Houston-based operators Tidewater Inc. and GulfMark Offshore Inc. have agreed to combine in a transaction valued at $1.25 billion, creating a global offshore support vessel (OSV) leader positioned to capitalize on cost synergies and growth opportunities as a recovery gains traction.
The combined company, using the Tidewater brand and run by Tidewater CEO John Rynd, would have the industry's largest fleet and the broadest global operating footprint in the OSV sector.
"By combining our fleets and shore-based activities we will be better able to provide customers with access to modern, high-specification vessels while maintaining a strong commitment to safe operations and superior, cost-effective customer service,” Rynd said. “The transaction preserves Tidewater's strong financial profile and allows the company to fund both organic growth and possible additional acquisitions."
GulfMark and Tidewater, he said, “share similar values in regards to safety, compliance and customer service, and we expect the integration process to be smooth.”
Rynd said during a conference call that Tidewater planned to redeploy “underutilized GulfMark vessels, particularly in regard to the mid-water vessels historically operated within GulfMark's Americas region...
“While the enhancement to Tidewater's North Sea operation is the primary geo market benefit of the transaction, this deal will also strengthen our footprint in the Americas, particularly in the U.S. Gulf of Mexico, the Caribbean Sea, and offshore areas along the northern coast of South America.”
Both companies were dragged down following the market turnaround in 2014, and they each restructured their business last year. The OSV market still hasn’t rebounded, which offers more opportunities for additional mergers and acquisitions (M&A) down the road, Rynd said.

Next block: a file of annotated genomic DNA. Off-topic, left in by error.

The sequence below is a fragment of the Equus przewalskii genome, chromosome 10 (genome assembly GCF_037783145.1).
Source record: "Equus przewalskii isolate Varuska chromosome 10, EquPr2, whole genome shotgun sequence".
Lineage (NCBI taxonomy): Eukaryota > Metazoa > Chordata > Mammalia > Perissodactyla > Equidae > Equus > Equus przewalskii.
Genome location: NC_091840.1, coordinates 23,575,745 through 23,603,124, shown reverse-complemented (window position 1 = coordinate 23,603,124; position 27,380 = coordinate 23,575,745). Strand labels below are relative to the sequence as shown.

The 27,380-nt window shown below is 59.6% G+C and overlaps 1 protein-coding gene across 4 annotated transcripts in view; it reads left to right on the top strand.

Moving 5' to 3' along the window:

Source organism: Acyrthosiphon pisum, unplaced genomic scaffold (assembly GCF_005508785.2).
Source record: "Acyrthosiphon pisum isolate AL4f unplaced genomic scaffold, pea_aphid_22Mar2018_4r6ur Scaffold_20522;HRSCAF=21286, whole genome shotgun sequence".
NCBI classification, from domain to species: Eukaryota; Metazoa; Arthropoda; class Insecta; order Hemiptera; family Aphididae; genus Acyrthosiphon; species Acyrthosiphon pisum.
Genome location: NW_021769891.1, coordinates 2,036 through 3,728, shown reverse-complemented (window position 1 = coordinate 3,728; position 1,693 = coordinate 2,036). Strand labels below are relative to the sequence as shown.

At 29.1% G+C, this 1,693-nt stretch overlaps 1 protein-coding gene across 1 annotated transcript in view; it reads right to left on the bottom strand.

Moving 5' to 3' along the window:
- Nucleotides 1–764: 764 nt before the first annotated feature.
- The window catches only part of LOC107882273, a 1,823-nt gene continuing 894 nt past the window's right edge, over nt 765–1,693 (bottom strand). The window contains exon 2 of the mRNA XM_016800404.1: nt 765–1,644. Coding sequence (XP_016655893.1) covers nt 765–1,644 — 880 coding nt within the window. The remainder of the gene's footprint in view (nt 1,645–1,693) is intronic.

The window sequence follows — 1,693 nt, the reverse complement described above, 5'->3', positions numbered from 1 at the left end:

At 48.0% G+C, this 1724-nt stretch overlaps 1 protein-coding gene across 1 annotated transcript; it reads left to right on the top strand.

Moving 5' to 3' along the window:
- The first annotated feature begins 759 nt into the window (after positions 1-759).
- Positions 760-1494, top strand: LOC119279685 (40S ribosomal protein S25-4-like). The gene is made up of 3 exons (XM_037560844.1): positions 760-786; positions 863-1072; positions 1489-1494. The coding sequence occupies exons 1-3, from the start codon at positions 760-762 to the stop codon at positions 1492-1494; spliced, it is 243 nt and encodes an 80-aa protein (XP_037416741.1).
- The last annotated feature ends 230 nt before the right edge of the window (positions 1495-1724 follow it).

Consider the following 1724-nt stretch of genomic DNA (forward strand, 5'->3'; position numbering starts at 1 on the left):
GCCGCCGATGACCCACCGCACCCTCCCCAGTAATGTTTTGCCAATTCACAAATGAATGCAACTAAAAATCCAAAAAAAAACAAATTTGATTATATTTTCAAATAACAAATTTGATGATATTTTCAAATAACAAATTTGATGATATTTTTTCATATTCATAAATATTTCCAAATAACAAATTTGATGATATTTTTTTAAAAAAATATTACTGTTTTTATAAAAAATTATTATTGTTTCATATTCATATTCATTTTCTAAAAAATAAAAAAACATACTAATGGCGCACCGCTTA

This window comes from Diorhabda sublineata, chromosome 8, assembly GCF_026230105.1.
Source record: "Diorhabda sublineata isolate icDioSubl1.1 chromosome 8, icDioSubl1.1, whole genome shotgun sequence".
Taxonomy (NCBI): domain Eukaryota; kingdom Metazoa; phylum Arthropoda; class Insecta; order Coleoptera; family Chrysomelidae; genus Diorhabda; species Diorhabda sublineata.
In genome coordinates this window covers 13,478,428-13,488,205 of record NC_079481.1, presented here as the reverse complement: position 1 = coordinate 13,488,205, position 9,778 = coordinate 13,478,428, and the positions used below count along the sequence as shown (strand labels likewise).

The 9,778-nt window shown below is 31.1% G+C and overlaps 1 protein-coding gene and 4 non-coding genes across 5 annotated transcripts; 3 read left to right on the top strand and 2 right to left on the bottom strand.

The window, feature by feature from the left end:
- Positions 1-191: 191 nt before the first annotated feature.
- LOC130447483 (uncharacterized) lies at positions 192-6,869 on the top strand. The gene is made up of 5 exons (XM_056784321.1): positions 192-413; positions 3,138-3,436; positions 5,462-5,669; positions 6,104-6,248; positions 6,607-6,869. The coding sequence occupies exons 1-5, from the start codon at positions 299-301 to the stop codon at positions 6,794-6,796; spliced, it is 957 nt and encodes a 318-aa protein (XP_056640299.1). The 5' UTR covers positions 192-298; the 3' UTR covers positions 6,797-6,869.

“The offshore support vessel business remains highly fragmented and is still characterized by broad-based financial distress,” he said. “If rationality prevails, additional consolidation should take place in the coming years.
“Given this strong pro forma financial profile of the combined Tidewater and GulfMark, the combined company will be well-positioned to consider additional M&A in the future. Whether or not additional consolidation happens, the combined company is well positioned for organic growth given our ability to fund the reactivation of currently idle vessels.”
GulfMark CEO Quintin Kneen said his company had been “longstanding advocates for consolidation of the OSV industry. This transaction is an important first step in that process. The combined company will be better positioned to build upon GulfMark's strong track record in the recovering North Sea region.
“The combined company's global operating footprint also provides scope for significant scale-based economies and improved utilization of our fleet by redeploying under-utilized vessels across the combined company's broader operating footprint."
Tidewater owns and operates one of the largest fleets of OSVs in the industry and has more than 60 years of experience supporting offshore energy exploration and production activities worldwide.
Tidewater created the “workboat” industry with the 1956 launch of the Ebb Tide, the world’s first OSV tailor-made to support the oil and gas industry. More than 90% of its fleet today works internationally in more than 60 countries.
GulfMark, whose forte is marine transportation services, operates in three core regions: the Americas, North Sea and Southeast Asia. In the Americas, GulfMark’s principal operating bases are in the Gulf of Mexico, Brazil, Mexico and Trinidad.
GulfMark stockholders for each common share are to receive 1.100 shares of Tidewater common stock. Tidewater also agreed to assume $100 million of GulfMark’s existing debt.
Tidewater would own about 73% of the combined company. Tidewater’s board would be expanded to 10, with three new directors selected by GulfMark.
The merger, scheduled to be completed by year’s end, is expected to produce “transaction-related cost synergies” estimated at around $30 million by 4Q2019.
“The combined company also expects to realize revenue synergies through improved vessel utilization, with future pricing improvements largely driven by the timing and trajectory of a recovery in demand, and the availability of competitive vessels that are in compliance with classification requirements,” Tidewater management said. “The larger cash flows and greater diversification of the combined company may also provide access to capital on more attractive terms.”